Once inside, the women begin lining up.  Maria began helping Linda get organized as the the rest of us got a tour of the school given by Pastor Maxi, the most gigly man I have ever met.  After our tour we joined Maria and Linda to distribute formula.  There were many beautiful baby's and their mama's.  It was startling to see babies that are 12 months old weighing 12 pounds.  We also saw a little baby boy who is 15 months weighing 13 pounds. I was presently suprised to see many babies reaching chunky monkey status.  There were a number of babies that weighed in at our above healthy weight.  What a testimony to the success of Tina's feeding program!

Today was filled with many other blessings!  I hope to share more in times to come! Love and hugs!


The boy with crooked legs

The ride to Peredo is nothing less than beautiful. Drive along the coast, through three colorful little towns, then turn right and up the mountain to a little clinic oasis.

Newly built with 2 surgical suites, a Dental office, Optometry office, Pharmacy, and several exam rooms. A clinic newly open, already busting at the seams.

The work here is different than in rural Panama. A more complete formulary, more surgical capabilities, a good reputation increased the variety of things we saw. Today was wound day - A machete wound, a woman who was run over by a motorcycle, and an elderly diabetic who scraped her foot. The diabetic was in real risk of losing her foot and had to go to the Cuban Hospital nearby. The others had surgery in the clinic.

We saw one child with crooked legs, bowed out, limping into the clinic. A diagnosis list in the recesses of my mind, weak from lack of use. Randy and I put our heads together and were saddened that there was little to do for him. No treatments availble, only encouragement to cope and maximize life in a culture too poor to care for the weak and downtrodden.

A picture taken and a heart filled with questions. What will become of him? Will his community and family love, support, and care for him? Will God lead him into a gainful career or will he suffer from the inhumanity of man all of his days? I fear the latter and pray that at least he may encounter God in a saving way in this beautiful clinic and town. A beacon of hope in a dark land.

Our team is well. We're having a great time and we are all healthy. We appreciate your prayers as we continue the work. Naomi is improving slowly.


Sunday, May 22, 2011


Naomi is a nine month old beautiful little girl. Having fevers and irritable since we arrived. Last night during devotion we got a call from upstairs - "We need a Doctor, we have an emergency!" With a glance, my good friend Randy dutifully went up to see her.

Naomi had developed an abscess on her hip. Probably a bacteria we all have on our skin. A bacteria normally harmless, but in this case invading the skin and creating a trapped infection. An infection that needed to come out. We knew what needed to be done but knew it would be painful for all of us.

We got the medical bag and started attending to Naomi. First - a stick intended to relieve pain. Second, an incision into the cavity with an expected squirt of nastiness. Third, the hard part - massaging the tissue to express all of the toxic material. Each touch causing pain, tears, withdrawal. Tears of pain from a girl with too much pain in her life so far. Next, a repeat of it all in a second area. Pain, tears, and pus, and relief.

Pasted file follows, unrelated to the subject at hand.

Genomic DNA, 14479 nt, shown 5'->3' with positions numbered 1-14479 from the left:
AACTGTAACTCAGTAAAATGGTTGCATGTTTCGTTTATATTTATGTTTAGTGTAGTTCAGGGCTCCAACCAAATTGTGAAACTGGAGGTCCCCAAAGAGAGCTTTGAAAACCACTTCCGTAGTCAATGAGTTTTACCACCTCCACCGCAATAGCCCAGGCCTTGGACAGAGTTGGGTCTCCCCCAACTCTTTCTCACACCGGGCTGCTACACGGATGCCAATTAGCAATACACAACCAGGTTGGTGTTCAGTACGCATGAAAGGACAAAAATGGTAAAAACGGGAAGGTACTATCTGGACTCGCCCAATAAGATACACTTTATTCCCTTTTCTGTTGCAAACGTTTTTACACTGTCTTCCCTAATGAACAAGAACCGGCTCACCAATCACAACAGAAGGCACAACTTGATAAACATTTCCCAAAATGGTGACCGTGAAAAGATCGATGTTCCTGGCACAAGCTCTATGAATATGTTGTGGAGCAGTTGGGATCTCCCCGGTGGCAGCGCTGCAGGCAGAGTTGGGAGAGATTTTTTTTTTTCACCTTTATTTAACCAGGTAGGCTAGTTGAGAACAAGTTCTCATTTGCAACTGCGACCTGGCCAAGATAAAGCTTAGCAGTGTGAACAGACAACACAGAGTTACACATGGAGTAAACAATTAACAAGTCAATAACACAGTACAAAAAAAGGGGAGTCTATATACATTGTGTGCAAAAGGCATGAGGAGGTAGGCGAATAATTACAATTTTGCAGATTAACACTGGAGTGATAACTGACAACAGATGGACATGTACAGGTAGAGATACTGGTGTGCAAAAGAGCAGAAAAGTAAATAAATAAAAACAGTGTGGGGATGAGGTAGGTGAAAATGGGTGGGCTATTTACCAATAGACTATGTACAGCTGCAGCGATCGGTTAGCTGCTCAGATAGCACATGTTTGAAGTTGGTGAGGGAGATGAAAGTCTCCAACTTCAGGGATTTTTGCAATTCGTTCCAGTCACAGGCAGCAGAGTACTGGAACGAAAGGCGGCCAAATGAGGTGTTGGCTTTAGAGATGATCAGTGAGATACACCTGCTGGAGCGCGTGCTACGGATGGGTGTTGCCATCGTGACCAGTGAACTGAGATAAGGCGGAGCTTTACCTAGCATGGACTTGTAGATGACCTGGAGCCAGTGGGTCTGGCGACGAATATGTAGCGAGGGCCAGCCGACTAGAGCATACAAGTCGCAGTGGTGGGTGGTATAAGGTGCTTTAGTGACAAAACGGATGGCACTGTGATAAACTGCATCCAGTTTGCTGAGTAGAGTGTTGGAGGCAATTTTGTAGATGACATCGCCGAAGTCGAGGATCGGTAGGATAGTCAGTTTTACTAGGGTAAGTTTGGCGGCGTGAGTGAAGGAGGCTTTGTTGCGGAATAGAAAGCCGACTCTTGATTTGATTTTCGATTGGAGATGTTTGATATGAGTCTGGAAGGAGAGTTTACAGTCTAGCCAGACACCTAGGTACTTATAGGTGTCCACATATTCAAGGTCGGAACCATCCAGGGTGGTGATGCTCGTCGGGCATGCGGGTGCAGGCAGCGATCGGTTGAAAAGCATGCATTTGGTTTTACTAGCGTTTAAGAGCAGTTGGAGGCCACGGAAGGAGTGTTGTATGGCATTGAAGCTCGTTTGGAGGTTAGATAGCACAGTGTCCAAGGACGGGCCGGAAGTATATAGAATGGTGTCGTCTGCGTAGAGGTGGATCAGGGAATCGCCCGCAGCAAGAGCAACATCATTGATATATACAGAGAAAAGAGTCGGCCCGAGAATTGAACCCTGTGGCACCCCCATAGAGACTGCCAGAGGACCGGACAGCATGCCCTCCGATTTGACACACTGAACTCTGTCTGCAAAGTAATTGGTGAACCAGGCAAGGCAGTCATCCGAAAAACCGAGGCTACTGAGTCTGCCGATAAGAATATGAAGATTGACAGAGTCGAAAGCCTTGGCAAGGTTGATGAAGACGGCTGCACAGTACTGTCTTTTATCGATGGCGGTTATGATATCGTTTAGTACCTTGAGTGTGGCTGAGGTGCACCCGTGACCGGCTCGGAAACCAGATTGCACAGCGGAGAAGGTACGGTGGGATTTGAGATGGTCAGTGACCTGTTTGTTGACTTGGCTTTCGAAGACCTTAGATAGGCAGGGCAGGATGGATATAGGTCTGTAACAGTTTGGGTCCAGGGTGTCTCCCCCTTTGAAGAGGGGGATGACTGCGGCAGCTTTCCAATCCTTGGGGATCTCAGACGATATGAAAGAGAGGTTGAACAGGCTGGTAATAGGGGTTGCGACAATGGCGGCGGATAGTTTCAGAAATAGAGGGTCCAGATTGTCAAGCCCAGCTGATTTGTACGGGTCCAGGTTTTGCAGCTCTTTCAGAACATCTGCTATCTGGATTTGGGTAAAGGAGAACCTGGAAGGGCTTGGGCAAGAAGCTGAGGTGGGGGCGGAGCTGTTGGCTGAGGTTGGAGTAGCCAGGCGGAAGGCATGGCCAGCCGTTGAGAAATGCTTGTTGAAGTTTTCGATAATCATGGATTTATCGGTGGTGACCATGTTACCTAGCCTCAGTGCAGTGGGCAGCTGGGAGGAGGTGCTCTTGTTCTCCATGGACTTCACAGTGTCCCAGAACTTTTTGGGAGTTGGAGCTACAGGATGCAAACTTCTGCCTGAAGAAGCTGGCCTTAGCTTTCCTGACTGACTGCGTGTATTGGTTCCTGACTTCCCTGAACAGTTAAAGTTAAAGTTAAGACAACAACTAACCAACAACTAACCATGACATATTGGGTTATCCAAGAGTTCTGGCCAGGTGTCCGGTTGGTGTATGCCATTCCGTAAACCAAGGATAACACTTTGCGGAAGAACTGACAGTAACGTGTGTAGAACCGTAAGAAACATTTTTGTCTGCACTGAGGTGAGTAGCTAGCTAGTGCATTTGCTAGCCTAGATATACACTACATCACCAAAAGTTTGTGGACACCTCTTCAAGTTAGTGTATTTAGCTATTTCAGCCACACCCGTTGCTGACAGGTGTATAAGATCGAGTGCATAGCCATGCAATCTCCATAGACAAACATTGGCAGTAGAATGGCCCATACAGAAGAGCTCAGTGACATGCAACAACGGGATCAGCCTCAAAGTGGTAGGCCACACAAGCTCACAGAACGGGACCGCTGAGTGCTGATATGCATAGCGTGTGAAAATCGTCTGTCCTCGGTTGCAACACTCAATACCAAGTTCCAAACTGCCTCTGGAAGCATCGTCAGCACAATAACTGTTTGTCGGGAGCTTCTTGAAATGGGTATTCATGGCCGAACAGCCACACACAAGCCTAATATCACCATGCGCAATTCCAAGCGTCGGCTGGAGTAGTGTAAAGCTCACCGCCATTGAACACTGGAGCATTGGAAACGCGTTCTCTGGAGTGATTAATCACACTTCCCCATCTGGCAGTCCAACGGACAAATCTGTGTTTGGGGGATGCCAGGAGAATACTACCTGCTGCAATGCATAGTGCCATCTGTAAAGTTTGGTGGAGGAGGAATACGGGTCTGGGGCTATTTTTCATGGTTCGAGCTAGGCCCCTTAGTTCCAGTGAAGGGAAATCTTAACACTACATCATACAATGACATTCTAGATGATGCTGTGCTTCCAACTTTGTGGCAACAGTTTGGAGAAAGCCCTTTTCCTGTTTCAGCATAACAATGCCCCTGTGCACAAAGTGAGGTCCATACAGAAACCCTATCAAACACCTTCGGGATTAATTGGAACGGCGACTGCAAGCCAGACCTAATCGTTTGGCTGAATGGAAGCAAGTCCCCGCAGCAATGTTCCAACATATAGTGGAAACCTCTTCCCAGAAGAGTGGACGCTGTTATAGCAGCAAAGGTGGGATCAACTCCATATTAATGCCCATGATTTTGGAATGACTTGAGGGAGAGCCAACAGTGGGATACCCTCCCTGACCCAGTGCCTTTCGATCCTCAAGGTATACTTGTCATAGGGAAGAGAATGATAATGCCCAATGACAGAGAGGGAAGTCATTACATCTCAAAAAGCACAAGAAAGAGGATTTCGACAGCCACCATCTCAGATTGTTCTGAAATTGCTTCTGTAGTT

Tina said it amazes her that whenever they have a need, God supplies it. What an intimidating though beautiful thought - God knew the pain and need would be there and allowed two humble docs the pleasure of helping a baby. He could have healed her without us, could have prevented the infection, but chose to use us to minister to her and her family.

This morning Naomi is not all better but is a little closer than yesterday. Please pray that God will heal her, that no more pain will be needed, and that we will have the wisdom to know the right things to do at the right times. Pray that when God supplies a need any of us can supply, we will recognize it and have the courage to meet it.

Thanks for your prayers! Love you all.


Saturday, May 21, 2011

We traveled to Peredo today and met Pastor RoRo. We traveled in the back of a truck, standing the entire time. We had to stop along the "road", and by "road" I mean a washed out culvert, to pull another truck out of the river.

Pastor RoRo started a church in Peredo about 2 years ago with $500 and a vision from God. His church now has about 250 people that attend every Sunday, a school with 167 students, a feeding program that feeds 1200 children daily, and a medical clinic that treats 80-100 people every day.

The medical clinic treats basic maladies; worms, skin infections, respiratory infections, urinary tract infections, hypertension, and pain. The clinic also performs surgeries, dental extractions, and uses the Kendall Optometry system for eye exams.

In addition to the medical clinic, Pastor RoRo and his team are building or have built a church, two dormatories, and a home for the physician (the physician has not been decided, but Paster RoRo knows God will provide). Paster RoRo's future plans are to move on to a new town in about six months and start this process again. He is building God's Kingdom, one village at a time, just as Jesus commanded us to do; If someone is hungry, sick, naked; feed them, heal them, give them clothes to wear- Tell them I love them and show them with your actions. "Whatever you have done to the least of these you have done to me."